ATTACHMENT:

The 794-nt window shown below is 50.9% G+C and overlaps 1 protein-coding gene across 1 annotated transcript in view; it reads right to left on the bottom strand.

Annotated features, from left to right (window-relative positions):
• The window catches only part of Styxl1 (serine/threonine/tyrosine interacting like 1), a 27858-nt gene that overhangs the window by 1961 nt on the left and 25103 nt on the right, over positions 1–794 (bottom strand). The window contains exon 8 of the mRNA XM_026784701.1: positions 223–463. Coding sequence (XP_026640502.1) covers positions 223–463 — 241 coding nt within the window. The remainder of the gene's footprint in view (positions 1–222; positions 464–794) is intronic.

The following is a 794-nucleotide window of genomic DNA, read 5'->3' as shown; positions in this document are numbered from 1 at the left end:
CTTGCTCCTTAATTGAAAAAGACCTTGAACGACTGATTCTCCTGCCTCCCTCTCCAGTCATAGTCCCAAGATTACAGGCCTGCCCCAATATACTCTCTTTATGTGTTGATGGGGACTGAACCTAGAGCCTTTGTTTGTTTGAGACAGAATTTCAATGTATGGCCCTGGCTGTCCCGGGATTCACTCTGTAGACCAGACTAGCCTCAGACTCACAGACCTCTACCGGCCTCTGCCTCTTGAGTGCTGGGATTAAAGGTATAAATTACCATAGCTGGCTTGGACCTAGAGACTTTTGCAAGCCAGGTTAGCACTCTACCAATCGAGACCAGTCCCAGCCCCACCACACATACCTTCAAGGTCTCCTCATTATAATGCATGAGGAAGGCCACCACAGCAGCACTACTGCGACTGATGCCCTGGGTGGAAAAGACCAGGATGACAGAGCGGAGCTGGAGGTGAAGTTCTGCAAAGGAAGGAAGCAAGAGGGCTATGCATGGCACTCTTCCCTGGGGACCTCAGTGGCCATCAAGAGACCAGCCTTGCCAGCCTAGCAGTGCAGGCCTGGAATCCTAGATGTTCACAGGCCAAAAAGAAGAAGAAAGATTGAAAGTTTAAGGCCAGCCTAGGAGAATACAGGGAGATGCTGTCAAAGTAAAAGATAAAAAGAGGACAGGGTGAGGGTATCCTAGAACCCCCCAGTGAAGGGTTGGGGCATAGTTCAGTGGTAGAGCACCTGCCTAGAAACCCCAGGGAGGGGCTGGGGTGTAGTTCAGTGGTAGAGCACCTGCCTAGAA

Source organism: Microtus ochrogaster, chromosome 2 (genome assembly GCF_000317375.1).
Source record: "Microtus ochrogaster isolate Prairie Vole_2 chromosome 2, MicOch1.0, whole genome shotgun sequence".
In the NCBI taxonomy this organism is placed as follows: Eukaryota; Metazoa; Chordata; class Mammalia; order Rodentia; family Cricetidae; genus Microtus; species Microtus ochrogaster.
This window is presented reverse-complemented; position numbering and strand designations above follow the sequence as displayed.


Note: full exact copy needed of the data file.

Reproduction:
The 794-nt window shown below is 50.9% G+C and overlaps 1 protein-coding gene across 1 annotated transcript in view; it reads right to left on the bottom strand.

Annotated features, from left to right (window-relative positions):
• The window catches only part of Styxl1 (serine/threonine/tyrosine interacting like 1), a 27858-nt gene that overhangs the window by 1961 nt on the left and 25103 nt on the right, over positions 1–794 (bottom strand). The window contains exon 8 of the mRNA XM_026784701.1: positions 223–463. Coding sequence (XP_026640502.1) covers positions 223–463 — 241 coding nt within the window. The remainder of the gene's footprint in view (positions 1–222; positions 464–794) is intronic.

The following is a 794-nucleotide window of genomic DNA, read 5'->3' as shown; positions in this document are numbered from 1 at the left end:
CTTGCTCCTTAATTGAAAAAGACCTTGAACGACTGATTCTCCTGCCTCCCTCTCCAGTCATAGTCCCAAGATTACAGGCCTGCCCCAATATACTCTCTTTATGTGTTGATGGGGACTGAACCTAGAGCCTTTGTTTGTTTGAGACAGAATTTCAATGTATGGCCCTGGCTGTCCCGGGATTCACTCTGTAGACCAGACTAGCCTCAGACTCACAGACCTCTACCGGCCTCTGCCTCTTGAGTGCTGGGATTAAAGGTATAAATTACCATAGCTGGCTTGGACCTAGAGACTTTTGCAAGCCAGGTTAGCACTCTACCAATCGAGACCAGTCCCAGCCCCACCACACATACCTTCAAGGTCTCCTCATTATAATGCATGAGGAAGGCCACCACAGCAGCACTACTGCGACTGATGCCCTGGGTGGAAAAGACCAGGATGACAGAGCGGAGCTGGAGGTGAAGTTCTGCAAAGGAAGGAAGCAAGAGGGCTATGCATGGCACTCTTCCCTGGGGACCTCAGTGGCCATCAAGAGACCAGCCTTGCCAGCCTAGCAGTGCAGGCCTGGAATCCTAGATGTTCACAGGCCAAAAAGAAGAAGAAAGATTGAAAGTTTAAGGCCAGCCTAGGAGAATACAGGGAGATGCTGTCAAAGTAAAAGATAAAAAGAGGACAGGGTGAGGGTATCCTAGAACCCCCCAGTGAAGGGTTGGGGCATAGTTCAGTGGTAGAGCACCTGCCTAGAAACCCCAGGGAGGGGCTGGGGTGTAGTTCAGTGGTAGAGCACCTGCCTAGAA

Source organism: Microtus ochrogaster, chromosome 2 (genome assembly GCF_000317375.1).
Source record: "Microtus ochrogaster isolate Prairie Vole_2 chromosome 2, MicOch1.0, whole genome shotgun sequence".
In the NCBI taxonomy this organism is placed as follows: Eukaryota; Metazoa; Chordata; class Mammalia; order Rodentia; family Cricetidae; genus Microtus; species Microtus ochrogaster.
This window is presented reverse-complemented; position numbering and strand designations above follow the sequence as displayed.